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Posted by Cheryl Eddy

American Horror Story returns to Los Angeles and sets up camp at the Hotel Cortez, which boasts a lushly restored art-deco lobby and a super-swanky penthouse—but ordinary guest rooms reek of recent death and nasty surprises.


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Posted by Casey Chan on Sploid, shared by Alissa Walker to io9

A tuxedo, a martini, and a gun. Good looks, charm, and always so impossibly cool. That’s James Bond. Also James Bond: a dude who totally abuses his license to kill and offs a lot of people in his movies. Auralnauts did their always fun kill count and showed all the deaths that all the James Bond have caused.


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Posted by Mark Walton

Specs at a glance
OS Android TV (Android 5-based)
CPU Nvidia Tegra X1, 8-core 64-bit ARM CPU (4x A57 2MB L2, 4x A53 512KB L2)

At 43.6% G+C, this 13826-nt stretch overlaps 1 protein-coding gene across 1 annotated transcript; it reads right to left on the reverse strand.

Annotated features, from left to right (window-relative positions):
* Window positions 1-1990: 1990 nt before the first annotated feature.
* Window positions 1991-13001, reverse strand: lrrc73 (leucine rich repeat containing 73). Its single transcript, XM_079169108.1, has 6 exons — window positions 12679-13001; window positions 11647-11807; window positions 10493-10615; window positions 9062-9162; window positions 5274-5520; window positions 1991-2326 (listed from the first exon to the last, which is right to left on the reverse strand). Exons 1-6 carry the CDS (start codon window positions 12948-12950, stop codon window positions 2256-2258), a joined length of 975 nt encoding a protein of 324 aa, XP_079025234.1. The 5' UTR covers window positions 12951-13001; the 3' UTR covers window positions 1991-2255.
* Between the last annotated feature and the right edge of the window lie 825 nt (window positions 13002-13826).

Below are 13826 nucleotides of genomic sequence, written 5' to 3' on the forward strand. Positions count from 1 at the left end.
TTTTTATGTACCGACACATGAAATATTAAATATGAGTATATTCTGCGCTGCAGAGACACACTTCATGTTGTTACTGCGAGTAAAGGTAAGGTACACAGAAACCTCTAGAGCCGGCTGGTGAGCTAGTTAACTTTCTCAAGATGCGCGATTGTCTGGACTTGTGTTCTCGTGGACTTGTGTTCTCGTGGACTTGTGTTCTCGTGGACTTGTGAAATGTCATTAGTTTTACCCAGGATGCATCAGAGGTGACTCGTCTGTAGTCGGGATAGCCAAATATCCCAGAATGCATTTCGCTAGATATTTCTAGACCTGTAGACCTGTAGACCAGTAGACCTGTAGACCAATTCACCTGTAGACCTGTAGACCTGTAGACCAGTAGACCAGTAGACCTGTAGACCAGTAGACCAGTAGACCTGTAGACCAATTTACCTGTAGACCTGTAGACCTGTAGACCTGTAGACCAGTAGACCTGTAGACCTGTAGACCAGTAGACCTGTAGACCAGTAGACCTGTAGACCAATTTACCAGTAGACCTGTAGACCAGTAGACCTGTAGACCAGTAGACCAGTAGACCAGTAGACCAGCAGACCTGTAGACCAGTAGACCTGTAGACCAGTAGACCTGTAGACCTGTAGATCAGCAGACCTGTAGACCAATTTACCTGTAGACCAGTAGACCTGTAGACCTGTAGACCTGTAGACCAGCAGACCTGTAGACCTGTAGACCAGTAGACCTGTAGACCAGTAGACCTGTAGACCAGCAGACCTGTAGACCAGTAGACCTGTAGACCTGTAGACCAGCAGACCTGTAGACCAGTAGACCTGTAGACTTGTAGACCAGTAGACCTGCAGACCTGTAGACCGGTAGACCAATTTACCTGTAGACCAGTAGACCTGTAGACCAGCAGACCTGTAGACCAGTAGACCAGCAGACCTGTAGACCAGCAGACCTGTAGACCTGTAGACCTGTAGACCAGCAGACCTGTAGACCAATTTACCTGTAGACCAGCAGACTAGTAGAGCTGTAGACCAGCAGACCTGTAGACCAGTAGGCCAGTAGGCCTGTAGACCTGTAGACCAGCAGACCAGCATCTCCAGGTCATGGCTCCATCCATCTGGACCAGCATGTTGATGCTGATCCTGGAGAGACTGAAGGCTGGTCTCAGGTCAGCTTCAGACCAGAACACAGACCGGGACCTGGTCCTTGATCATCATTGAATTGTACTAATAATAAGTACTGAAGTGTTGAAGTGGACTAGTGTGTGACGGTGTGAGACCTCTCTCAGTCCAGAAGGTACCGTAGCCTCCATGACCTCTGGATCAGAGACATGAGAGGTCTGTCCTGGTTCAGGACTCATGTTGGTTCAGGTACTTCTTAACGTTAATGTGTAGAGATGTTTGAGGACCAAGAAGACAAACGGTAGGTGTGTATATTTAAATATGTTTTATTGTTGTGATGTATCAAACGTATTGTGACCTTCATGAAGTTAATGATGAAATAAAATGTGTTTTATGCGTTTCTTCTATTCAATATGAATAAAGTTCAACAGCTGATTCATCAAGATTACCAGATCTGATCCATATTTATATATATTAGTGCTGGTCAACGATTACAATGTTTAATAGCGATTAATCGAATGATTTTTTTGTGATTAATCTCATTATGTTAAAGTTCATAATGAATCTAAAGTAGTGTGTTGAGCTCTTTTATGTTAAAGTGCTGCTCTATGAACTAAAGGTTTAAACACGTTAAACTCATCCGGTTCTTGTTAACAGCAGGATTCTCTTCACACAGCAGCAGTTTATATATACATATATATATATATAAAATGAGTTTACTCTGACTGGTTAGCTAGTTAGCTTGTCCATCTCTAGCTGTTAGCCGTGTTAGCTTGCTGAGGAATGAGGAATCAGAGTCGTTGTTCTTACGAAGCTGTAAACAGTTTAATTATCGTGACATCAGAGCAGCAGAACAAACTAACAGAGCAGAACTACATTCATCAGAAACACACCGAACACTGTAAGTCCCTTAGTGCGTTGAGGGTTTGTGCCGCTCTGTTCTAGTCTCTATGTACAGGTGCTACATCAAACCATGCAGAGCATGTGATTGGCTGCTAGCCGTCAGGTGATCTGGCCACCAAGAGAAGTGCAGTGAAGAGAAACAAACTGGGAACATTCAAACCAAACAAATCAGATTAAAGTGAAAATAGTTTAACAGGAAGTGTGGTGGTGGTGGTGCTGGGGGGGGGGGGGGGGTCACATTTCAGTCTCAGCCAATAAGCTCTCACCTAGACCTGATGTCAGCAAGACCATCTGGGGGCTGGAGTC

GPU NVIDIA Maxwell 256-core GPU
Storage 16GB (plus microSD expansion)
Networking 802.11ac, 2x2 MIMO Wi-Fi, Bluetooth 4.1, Gigabit Ethernet
Case Size 25mm × 210mm x 120mm
Connectivity 2X USB 3.0 ports, USB 2.0 micro USB port, HDMI 2.0 port with HDCP 2.2, infrared
Starting price £149.99 ($199) with Shield controller. Stand is £24.99 ($29.99), remote is £39.99 ($49.99)

The Nvidia Shield is almost certainly more important to Google than it is to Nvidia. After the failure of Google TV—in part thanks to its lacklustre UI and poor developer support—its follow-up Android TV needed to do better. Unfortunately, that hasn't quite happened. Sure, Google's own Nexus Player is fine piece of hardware, and Razer's Forge TV has its charms, but neither sport the flagship specs, nor the feature set of Nvidia's sleek black box. There's no doubt that the Shield is the best Android TV device money can buy, but like all Android TV devices, it comes with a few compromises.

But let's start with the good stuff. Where the Nexus Player sported an odd, if largely inoffensive hockey puck design, the Shield is a thing of beauty. It's slightly bigger in terms of footprint than your typical smart TV box at 25mm in height, 210mm in length, and 120mm in depth, but its sleek design made up of sharp angles and a subtle LED light strip just looks darn cool. The mix of glossy and matt plastics helps with the aesthetics too, although, like seemingly all consumer electronics these days, it's a magnet for fingerprints. Fortunately, with the Shield placed under a TV, you likely won't be handling it all that often.